"Hoovering" data on Americans: The continuing drip of disclosures on NSA domestic spying

Whatever one may think of Edward Snowden, his initial disclosure to the Guardian and the Washington Post have led to many more that show the breadth of the NSA domestic espionage.  The public and pundits are continuing to debate these programs legality, and increasingly, why these programs are legal in the first place.  In recent days, the following information has emerged.

1)  The data collection is lot larger than just collecting phone records of persons who call overseas.  The NSA spying program is much larger than Verizon handing over phone records.  It includes PRISM, the program that gathers internet browsing activity via the largest internet providers such as Microsoft and Yahoo, but even PRISM is the tip of the iceberg of a much larger data collection operation. 

Today's Washington Post describes 4 separate programs under the umbrella name STELLERWIND that are broad enough to touch most American's lives.  Two programs collect and store meta data  about the telephone ("MAINWAY") and internet data ("MARINA") use.  Two other smaller programs collect information on content.  "NUCLEON" collects information about your phone call contents.

The Post described these collective programs this way, "[Although] Foreigners, not Americans, are the NSA’s 'targets,' as the law defines that term. But the programs are structured broadly enough that they touch nearly every American household in some way."

2)  Much of the gathering of data has been warrantless. Despite NSA's prohibition from spying domestically, which is the FBI's territory and which requires warrants, and contra all the assurances from public officials that everything done was legal and blessed by federal courts,  tons of personal data on Americans has been collected in warrantless vacuuming up huge depositories of personal data.

CNET reported that "The National Security Agency has acknowledged in a new classified briefing that it does not need court authorization to listen to domestic phone calls."  From an interview with Rep. Jerrold Nadler (D-NY), CNET added:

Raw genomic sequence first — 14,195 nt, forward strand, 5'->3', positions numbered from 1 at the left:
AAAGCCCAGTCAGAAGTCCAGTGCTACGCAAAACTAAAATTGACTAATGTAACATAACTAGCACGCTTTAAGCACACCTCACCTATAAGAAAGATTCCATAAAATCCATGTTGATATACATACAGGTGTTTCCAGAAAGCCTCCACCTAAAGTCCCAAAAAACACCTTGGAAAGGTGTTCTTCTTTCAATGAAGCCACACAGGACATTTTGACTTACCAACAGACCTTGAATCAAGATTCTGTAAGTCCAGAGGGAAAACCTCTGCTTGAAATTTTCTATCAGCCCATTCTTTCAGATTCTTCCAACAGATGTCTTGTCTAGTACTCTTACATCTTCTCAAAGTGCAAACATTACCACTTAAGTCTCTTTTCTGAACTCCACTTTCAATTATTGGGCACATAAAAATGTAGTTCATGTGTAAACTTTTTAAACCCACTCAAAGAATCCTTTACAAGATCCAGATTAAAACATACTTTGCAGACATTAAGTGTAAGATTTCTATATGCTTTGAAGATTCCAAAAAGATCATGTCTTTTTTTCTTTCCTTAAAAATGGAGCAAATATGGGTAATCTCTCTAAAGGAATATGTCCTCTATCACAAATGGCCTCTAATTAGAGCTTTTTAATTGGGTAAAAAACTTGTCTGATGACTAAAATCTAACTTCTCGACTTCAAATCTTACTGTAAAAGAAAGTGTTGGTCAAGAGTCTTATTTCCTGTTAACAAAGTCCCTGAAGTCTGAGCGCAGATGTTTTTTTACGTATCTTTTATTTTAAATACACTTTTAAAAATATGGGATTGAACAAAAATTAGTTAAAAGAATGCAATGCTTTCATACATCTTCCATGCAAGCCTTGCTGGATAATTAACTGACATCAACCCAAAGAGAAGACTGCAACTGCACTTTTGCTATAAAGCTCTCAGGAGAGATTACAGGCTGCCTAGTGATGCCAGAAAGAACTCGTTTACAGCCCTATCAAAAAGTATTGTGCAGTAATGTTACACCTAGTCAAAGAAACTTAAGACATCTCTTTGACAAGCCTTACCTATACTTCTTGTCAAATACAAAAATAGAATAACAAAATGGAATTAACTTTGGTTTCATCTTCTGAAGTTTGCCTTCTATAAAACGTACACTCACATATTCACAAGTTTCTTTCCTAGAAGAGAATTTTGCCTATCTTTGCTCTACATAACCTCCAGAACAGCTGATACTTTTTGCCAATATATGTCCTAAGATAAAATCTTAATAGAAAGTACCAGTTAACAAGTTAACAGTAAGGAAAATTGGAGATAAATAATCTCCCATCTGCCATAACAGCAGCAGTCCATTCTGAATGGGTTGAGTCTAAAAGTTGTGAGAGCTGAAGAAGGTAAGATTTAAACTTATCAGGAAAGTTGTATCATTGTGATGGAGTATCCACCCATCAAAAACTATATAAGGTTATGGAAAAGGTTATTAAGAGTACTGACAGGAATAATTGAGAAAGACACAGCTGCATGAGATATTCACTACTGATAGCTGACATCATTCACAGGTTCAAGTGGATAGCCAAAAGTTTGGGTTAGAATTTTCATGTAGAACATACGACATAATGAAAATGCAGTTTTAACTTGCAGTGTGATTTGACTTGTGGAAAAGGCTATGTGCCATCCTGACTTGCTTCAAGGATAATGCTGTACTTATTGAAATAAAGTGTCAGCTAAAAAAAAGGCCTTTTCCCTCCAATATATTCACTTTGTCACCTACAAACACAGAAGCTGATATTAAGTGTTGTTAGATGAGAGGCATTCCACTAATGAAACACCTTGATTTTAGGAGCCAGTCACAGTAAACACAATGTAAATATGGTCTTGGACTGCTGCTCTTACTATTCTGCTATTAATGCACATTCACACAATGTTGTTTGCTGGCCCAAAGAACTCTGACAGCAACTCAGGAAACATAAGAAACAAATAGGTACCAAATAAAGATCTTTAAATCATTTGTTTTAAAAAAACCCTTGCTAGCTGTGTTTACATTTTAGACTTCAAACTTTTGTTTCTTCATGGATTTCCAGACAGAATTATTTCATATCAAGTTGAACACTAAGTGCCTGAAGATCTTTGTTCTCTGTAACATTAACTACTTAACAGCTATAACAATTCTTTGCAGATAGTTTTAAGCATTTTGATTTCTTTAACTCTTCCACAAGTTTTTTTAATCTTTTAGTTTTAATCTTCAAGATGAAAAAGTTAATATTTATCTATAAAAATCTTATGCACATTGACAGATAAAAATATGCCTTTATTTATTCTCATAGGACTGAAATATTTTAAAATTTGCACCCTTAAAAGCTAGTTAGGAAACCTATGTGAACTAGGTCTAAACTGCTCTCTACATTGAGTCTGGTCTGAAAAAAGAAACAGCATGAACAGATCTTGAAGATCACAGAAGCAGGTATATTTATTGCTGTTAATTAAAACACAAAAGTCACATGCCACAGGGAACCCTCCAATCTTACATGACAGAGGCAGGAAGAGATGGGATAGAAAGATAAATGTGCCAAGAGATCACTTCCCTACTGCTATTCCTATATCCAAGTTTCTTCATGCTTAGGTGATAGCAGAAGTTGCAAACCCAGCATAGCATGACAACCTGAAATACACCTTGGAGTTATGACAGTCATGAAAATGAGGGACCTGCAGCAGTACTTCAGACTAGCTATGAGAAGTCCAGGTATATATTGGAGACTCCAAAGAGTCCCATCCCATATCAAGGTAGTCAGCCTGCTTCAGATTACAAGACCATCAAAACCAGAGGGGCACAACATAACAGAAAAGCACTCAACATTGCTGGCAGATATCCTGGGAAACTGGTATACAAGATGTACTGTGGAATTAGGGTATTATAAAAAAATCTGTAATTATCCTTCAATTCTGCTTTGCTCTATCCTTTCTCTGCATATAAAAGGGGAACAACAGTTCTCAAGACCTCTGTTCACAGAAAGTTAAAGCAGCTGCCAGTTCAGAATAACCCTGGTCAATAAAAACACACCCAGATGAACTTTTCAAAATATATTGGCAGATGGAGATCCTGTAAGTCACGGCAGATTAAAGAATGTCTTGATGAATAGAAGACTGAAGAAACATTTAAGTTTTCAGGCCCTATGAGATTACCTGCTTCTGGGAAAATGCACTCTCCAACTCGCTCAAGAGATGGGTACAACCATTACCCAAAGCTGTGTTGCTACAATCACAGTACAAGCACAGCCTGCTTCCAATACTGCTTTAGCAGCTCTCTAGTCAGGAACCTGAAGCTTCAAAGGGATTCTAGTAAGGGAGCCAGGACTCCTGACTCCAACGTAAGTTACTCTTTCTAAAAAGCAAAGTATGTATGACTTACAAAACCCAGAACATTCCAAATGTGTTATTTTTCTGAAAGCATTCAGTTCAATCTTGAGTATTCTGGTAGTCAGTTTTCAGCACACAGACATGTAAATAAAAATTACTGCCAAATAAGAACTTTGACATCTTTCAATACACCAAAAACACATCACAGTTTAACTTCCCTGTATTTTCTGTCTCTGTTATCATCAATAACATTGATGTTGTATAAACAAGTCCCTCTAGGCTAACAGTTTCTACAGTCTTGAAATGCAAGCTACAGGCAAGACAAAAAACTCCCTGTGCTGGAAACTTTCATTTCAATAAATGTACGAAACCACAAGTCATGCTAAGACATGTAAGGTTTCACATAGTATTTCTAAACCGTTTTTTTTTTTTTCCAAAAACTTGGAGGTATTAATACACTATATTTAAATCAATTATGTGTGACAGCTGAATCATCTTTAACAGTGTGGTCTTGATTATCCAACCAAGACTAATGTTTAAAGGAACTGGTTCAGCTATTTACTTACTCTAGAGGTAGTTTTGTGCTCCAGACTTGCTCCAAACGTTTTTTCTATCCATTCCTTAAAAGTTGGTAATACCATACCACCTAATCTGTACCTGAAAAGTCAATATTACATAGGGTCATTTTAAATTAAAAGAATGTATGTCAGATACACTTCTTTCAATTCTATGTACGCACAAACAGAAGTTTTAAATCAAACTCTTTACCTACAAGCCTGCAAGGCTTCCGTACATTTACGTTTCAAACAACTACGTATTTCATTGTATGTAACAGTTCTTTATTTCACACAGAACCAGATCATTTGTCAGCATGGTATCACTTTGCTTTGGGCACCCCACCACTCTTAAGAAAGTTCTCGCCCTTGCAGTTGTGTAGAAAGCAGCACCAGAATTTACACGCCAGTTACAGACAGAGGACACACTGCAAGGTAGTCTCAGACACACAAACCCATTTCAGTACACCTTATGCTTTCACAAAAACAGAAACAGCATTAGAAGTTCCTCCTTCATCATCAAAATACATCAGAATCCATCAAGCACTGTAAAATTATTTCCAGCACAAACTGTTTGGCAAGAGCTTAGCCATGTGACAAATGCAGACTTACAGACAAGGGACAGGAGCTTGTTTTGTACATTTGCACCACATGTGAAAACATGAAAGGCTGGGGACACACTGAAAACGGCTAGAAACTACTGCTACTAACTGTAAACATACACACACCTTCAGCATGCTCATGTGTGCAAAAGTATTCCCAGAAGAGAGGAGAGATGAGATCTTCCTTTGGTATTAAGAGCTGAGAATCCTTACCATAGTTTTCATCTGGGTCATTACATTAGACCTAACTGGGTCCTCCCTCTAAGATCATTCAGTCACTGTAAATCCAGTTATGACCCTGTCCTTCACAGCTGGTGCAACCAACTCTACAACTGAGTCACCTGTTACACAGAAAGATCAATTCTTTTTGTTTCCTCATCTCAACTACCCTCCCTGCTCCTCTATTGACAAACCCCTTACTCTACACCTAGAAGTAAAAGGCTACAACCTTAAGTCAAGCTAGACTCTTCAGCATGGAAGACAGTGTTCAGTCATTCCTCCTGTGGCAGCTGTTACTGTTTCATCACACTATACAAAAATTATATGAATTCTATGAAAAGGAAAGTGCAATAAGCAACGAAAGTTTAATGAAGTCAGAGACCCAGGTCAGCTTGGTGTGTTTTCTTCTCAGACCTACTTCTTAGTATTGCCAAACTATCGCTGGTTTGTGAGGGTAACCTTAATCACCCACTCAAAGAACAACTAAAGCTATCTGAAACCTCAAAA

If the NSA wants "to listen to the phone," an analyst's decision is sufficient, without any other legal authorization required, Nadler said he learned. "I was rather startled," said Nadler, an attorney and congressman who serves on the House Judiciary committee.

Not only does this disclosure shed more light on how the NSA's formidable eavesdropping apparatus works domestically, it also suggests the Justice Department has secretly interpreted federal surveillance law to permit thousands of low-ranking analysts to eavesdrop on phone calls.

Because the same legal standards that apply to phone calls also apply to e-mail messages, text messages, and instant messages, Nadler's disclosure indicates the NSA analysts could also access the contents of Internet communications without going before a court and seeking approval.

3)  Continued stonewalling by intelligence officials about the number of Americans spied upon.  The Washington Post article by Barton Gellman today reported that:

Current NSA director Keith B. Alexander and Director of National Intelligence James R. Clapper Jr. have resolutely refused to offer an estimate of the number of Americans whose calls or e-mails have thus made their way into content databases such as ­NUCLEON.

Perhaps a Microsoft analyst quoted by AP said it best: "Inside Microsoft, some called it 'Hoovering' — not after the vacuum cleaner, but after J. Edgar Hoover, the first FBI director, who gathered dirt on countless Americans."